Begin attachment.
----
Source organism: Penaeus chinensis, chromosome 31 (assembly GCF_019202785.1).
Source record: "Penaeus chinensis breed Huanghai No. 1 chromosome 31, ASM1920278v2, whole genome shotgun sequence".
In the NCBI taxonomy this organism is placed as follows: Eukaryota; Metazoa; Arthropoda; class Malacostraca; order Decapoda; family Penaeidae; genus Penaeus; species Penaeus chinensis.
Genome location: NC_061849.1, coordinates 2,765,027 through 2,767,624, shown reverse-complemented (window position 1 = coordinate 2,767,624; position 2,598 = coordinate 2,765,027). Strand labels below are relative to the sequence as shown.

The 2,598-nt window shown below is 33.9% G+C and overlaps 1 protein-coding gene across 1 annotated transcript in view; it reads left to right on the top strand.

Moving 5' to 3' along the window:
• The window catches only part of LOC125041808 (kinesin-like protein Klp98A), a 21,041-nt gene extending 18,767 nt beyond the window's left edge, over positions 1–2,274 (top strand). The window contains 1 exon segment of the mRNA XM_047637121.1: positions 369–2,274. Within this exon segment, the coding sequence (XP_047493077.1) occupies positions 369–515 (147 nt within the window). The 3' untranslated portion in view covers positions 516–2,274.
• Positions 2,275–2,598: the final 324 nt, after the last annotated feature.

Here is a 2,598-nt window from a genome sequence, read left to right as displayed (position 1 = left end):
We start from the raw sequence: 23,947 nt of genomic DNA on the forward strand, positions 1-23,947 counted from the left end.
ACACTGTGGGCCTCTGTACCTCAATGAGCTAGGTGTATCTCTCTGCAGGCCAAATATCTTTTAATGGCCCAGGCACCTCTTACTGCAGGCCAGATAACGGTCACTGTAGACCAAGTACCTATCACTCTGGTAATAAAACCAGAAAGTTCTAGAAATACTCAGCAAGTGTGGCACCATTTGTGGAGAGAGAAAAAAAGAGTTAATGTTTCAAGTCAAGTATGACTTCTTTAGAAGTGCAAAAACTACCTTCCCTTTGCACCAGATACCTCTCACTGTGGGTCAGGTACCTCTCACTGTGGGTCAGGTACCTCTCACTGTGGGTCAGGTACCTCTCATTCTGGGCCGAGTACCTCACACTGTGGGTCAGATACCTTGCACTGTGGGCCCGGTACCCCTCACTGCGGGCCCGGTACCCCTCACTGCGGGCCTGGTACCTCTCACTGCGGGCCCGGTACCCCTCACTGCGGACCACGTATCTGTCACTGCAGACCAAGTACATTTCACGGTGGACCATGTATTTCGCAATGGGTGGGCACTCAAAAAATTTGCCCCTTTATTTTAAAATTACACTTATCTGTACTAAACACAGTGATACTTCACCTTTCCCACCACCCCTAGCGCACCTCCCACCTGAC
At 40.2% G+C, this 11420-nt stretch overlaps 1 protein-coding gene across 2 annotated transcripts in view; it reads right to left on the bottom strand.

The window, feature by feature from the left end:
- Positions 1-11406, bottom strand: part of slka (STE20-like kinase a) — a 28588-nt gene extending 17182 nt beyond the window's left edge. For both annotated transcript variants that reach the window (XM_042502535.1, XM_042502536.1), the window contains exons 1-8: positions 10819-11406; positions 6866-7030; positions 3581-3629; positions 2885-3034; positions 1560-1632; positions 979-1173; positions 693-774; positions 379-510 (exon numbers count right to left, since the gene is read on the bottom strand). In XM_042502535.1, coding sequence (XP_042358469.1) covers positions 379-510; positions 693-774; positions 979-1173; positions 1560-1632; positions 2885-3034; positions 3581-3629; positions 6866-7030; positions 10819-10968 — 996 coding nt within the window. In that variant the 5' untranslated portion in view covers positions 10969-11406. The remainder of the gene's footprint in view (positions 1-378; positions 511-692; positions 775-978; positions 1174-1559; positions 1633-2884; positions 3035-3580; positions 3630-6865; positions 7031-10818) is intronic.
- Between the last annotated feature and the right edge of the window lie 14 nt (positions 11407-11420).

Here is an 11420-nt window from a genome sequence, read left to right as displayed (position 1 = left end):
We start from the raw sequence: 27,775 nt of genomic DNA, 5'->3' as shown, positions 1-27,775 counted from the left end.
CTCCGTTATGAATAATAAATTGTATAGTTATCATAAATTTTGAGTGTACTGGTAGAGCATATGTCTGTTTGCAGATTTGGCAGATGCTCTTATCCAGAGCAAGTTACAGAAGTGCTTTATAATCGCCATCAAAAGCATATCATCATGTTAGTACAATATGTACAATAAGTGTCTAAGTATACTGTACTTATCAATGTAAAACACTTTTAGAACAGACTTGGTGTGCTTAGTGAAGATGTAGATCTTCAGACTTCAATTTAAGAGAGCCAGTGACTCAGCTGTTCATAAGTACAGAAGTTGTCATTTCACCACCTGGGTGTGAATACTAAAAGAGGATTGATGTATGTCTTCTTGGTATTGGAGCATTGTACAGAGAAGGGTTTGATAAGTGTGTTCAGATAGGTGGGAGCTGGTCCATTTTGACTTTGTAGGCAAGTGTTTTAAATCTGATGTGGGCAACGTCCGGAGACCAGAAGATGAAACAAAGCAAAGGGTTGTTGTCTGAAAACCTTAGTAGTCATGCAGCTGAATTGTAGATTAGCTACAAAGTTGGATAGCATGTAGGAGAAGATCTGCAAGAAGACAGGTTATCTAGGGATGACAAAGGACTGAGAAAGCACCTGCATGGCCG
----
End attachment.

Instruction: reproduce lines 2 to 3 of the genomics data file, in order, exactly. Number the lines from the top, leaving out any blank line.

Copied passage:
Source record: "Penaeus chinensis breed Huanghai No. 1 chromosome 31, ASM1920278v2, whole genome shotgun sequence".
In the NCBI taxonomy this organism is placed as follows: Eukaryota; Metazoa; Arthropoda; class Malacostraca; order Decapoda; family Penaeidae; genus Penaeus; species Penaeus chinensis.